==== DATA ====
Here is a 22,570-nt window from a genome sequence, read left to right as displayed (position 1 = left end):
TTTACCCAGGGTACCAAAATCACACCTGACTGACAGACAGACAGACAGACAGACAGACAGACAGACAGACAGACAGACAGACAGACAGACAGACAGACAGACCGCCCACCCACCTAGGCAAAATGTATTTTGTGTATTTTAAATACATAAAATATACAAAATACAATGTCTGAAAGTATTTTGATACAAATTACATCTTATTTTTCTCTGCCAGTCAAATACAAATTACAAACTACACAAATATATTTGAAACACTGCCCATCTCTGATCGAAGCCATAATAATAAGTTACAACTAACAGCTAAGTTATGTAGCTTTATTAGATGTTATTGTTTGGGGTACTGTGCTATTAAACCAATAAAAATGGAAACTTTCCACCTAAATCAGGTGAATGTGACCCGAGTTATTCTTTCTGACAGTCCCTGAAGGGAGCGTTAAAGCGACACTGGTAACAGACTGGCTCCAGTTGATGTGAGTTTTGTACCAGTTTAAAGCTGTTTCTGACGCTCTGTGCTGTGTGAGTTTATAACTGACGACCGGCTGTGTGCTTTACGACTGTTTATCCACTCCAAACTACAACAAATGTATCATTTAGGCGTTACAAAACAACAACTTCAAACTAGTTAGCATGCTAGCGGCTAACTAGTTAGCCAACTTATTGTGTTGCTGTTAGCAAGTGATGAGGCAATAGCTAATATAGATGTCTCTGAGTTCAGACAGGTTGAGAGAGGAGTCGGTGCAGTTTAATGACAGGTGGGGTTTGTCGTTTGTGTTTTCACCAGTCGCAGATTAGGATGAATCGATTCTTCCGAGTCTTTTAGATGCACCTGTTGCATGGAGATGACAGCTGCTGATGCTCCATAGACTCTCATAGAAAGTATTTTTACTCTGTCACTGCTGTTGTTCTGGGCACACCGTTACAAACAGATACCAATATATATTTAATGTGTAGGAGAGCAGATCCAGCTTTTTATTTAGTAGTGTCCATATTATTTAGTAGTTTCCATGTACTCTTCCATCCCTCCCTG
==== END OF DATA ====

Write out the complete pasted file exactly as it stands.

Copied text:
Here is a 22,570-nt window from a genome sequence, read left to right as displayed (position 1 = left end):
TTTACCCAGGGTACCAAAATCACACCTGACTGACAGACAGACAGACAGACAGACAGACAGACAGACAGACAGACAGACAGACAGACAGACAGACAGACAGACCGCCCACCCACCTAGGCAAAATGTATTTTGTGTATTTTAAATACATAAAATATACAAAATACAATGTCTGAAAGTATTTTGATACAAATTACATCTTATTTTTCTCTGCCAGTCAAATACAAATTACAAACTACACAAATATATTTGAAACACTGCCCATCTCTGATCGAAGCCATAATAATAAGTTACAACTAACAGCTAAGTTATGTAGCTTTATTAGATGTTATTGTTTGGGGTACTGTGCTATTAAACCAATAAAAATGGAAACTTTCCACCTAAATCAGGTGAATGTGACCCGAGTTATTCTTTCTGACAGTCCCTGAAGGGAGCGTTAAAGCGACACTGGTAACAGACTGGCTCCAGTTGATGTGAGTTTTGTACCAGTTTAAAGCTGTTTCTGACGCTCTGTGCTGTGTGAGTTTATAACTGACGACCGGCTGTGTGCTTTACGACTGTTTATCCACTCCAAACTACAACAAATGTATCATTTAGGCGTTACAAAACAACAACTTCAAACTAGTTAGCATGCTAGCGGCTAACTAGTTAGCCAACTTATTGTGTTGCTGTTAGCAAGTGATGAGGCAATAGCTAATATAGATGTCTCTGAGTTCAGACAGGTTGAGAGAGGAGTCGGTGCAGTTTAATGACAGGTGGGGTTTGTCGTTTGTGTTTTCACCAGTCGCAGATTAGGATGAATCGATTCTTCCGAGTCTTTTAGATGCACCTGTTGCATGGAGATGACAGCTGCTGATGCTCCATAGACTCTCATAGAAAGTATTTTTACTCTGTCACTGCTGTTGTTCTGGGCACACCGTTACAAACAGATACCAATATATATTTAATGTGTAGGAGAGCAGATCCAGCTTTTTATTTAGTAGTGTCCATATTATTTAGTAGTTTCCATGTACTCTTCCATCCCTCCCTG